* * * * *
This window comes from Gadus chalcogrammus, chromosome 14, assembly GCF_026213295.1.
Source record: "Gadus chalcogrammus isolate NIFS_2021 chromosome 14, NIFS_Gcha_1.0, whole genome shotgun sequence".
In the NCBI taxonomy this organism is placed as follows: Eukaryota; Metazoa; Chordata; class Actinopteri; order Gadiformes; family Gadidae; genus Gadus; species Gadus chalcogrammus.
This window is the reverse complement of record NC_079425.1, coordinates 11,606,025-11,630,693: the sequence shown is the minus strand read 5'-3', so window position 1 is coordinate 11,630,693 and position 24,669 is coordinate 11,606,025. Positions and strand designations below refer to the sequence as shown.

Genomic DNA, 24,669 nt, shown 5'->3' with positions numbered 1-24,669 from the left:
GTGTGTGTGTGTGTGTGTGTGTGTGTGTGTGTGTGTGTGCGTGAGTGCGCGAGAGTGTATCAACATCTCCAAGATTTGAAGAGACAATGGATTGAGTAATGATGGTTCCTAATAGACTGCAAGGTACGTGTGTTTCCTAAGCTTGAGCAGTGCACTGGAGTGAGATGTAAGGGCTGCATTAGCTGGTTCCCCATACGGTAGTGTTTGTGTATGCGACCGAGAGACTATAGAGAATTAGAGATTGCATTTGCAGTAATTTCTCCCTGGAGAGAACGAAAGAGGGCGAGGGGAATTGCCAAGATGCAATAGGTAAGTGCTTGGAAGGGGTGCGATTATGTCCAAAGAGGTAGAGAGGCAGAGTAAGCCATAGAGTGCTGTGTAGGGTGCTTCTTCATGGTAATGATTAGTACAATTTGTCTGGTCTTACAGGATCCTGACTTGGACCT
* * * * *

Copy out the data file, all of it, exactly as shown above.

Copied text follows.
This window comes from Gadus chalcogrammus, chromosome 14, assembly GCF_026213295.1.
Source record: "Gadus chalcogrammus isolate NIFS_2021 chromosome 14, NIFS_Gcha_1.0, whole genome shotgun sequence".
In the NCBI taxonomy this organism is placed as follows: Eukaryota; Metazoa; Chordata; class Actinopteri; order Gadiformes; family Gadidae; genus Gadus; species Gadus chalcogrammus.
This window is the reverse complement of record NC_079425.1, coordinates 11,606,025-11,630,693: the sequence shown is the minus strand read 5'-3', so window position 1 is coordinate 11,630,693 and position 24,669 is coordinate 11,606,025. Positions and strand designations below refer to the sequence as shown.

Genomic DNA, 24,669 nt, shown 5'->3' with positions numbered 1-24,669 from the left:
GTGTGTGTGTGTGTGTGTGTGTGTGTGTGTGTGTGTGTGCGTGAGTGCGCGAGAGTGTATCAACATCTCCAAGATTTGAAGAGACAATGGATTGAGTAATGATGGTTCCTAATAGACTGCAAGGTACGTGTGTTTCCTAAGCTTGAGCAGTGCACTGGAGTGAGATGTAAGGGCTGCATTAGCTGGTTCCCCATACGGTAGTGTTTGTGTATGCGACCGAGAGACTATAGAGAATTAGAGATTGCATTTGCAGTAATTTCTCCCTGGAGAGAACGAAAGAGGGCGAGGGGAATTGCCAAGATGCAATAGGTAAGTGCTTGGAAGGGGTGCGATTATGTCCAAAGAGGTAGAGAGGCAGAGTAAGCCATAGAGTGCTGTGTAGGGTGCTTCTTCATGGTAATGATTAGTACAATTTGTCTGGTCTTACAGGATCCTGACTTGGACCT